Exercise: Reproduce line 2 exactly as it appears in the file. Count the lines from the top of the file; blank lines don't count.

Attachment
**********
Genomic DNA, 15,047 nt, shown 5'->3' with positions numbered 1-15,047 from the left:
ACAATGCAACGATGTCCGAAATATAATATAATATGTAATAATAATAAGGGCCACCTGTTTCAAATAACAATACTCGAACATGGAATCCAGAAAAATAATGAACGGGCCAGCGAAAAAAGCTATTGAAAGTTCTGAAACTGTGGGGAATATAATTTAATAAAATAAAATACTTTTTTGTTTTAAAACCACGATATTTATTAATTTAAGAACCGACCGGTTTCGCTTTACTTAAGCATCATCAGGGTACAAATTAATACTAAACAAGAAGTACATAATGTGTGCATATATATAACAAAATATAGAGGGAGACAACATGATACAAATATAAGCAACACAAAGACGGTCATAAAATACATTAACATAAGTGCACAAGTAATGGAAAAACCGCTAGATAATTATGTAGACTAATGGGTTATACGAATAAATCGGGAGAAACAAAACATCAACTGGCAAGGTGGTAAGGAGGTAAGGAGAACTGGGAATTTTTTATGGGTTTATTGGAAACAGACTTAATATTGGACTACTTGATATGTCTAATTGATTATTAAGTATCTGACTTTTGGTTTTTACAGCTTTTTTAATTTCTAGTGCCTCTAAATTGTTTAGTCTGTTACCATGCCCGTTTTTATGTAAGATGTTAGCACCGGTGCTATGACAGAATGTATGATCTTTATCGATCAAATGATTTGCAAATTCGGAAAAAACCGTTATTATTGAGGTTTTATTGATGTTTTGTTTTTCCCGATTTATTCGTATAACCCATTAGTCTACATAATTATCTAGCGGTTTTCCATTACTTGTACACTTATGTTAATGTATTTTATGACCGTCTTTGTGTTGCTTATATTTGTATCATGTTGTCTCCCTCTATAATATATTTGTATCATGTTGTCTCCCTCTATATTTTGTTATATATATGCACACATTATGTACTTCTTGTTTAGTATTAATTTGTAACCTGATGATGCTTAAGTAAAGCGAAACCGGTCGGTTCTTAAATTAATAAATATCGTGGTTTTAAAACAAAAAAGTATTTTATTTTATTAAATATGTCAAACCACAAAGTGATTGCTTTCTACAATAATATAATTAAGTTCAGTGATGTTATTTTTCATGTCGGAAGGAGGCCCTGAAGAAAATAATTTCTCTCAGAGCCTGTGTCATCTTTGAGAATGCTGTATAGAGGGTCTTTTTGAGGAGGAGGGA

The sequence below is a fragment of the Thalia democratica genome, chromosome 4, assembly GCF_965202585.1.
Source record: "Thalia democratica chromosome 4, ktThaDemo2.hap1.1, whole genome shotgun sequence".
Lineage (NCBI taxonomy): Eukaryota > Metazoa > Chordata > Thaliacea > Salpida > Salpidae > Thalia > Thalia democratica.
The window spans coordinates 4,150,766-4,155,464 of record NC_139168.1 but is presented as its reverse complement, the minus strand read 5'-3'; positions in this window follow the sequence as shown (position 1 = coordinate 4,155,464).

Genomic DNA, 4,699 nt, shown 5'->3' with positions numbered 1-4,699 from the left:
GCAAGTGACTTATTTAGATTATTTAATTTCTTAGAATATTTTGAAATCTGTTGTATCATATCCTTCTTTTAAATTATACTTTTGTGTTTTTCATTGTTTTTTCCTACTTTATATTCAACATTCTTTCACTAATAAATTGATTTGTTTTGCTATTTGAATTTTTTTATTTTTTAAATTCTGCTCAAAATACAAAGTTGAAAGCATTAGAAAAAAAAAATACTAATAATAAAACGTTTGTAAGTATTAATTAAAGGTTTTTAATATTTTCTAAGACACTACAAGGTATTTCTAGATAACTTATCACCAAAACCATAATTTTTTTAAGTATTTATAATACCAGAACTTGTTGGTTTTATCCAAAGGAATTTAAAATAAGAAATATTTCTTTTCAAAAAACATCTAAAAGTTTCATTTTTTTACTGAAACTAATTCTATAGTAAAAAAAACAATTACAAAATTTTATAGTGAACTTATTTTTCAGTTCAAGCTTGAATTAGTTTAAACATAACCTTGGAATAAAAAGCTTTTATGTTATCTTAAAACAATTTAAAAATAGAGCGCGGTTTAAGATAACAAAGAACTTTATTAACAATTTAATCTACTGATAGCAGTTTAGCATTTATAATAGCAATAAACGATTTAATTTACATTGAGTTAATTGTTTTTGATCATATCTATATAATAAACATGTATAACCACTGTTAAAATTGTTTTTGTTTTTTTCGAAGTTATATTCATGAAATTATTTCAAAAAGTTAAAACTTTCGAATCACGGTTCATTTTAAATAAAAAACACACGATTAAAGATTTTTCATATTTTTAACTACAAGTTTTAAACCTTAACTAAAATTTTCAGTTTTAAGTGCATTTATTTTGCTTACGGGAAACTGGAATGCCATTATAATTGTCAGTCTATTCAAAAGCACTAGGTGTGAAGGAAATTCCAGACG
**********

ACAATGCAACGATGTCCGAAATATAATATAATATGTAATAATAATAAGGGCCACCTGTTTCAAATAACAATACTCGAACATGGAATCCAGAAAAATAATGAACGGGCCAGCGAAAAAAGCTATTGAAAGTTCTGAAACTGTGGGGAATATAATTTAATAAAATAAAATACTTTTTTGTTTTAAAACCACGATATTTATTAATTTAAGAACCGACCGGTTTCGCTTTACTTAAGCATCATCAGGGTACAAATTAATACTAAACAAGAAGTACATAATGTGTGCATATATATAACAAAATATAGAGGGAGACAACATGATACAAATATAAGCAACACAAAGACGGTCATAAAATACATTAACATAAGTGCACAAGTAATGGAAAAACCGCTAGATAATTATGTAGACTAATGGGTTATACGAATAAATCGGGAGAAACAAAACATCAACTGGCAAGGTGGTAAGGAGGTAAGGAGAACTGGGAATTTTTTATGGGTTTATTGGAAACAGACTTAATATTGGACTACTTGATATGTCTAATTGATTATTAAGTATCTGACTTTTGGTTTTTACAGCTTTTTTAATTTCTAGTGCCTCTAAATTGTTTAGTCTGTTACCATGCCCGTTTTTATGTAAGATGTTAGCACCGGTGCTATGACAGAATGTATGATCTTTATCGATCAAATGATTTGCAAATTCGGAAAAAACCGTTATTATTGAGGTTTTATTGATGTTTTGTTTTTCCCGATTTATTCGTATAACCCATTAGTCTACATAATTATCTAGCGGTTTTCCATTACTTGTACACTTATGTTAATGTATTTTATGACCGTCTTTGTGTTGCTTATATTTGTATCATGTTGTCTCCCTCTATAATATATTTGTATCATGTTGTCTCCCTCTATATTTTGTTATATATATGCACACATTATGTACTTCTTGTTTAGTATTAATTTGTAACCTGATGATGCTTAAGTAAAGCGAAACCGGTCGGTTCTTAAATTAATAAATATCGTGGTTTTAAAACAAAAAAGTATTTTATTTTATTAAATATGTCAAACCACAAAGTGATTGCTTTCTACAATAATATAATTAAGTTCAGTGATGTTATTTTTCATGTCGGAAGGAGGCCCTGAAGAAAATAATTTCTCTCAGAGCCTGTGTCATCTTTGAGAATGCTGTATAGAGGGTCTTTTTGAGGAGGAGGGA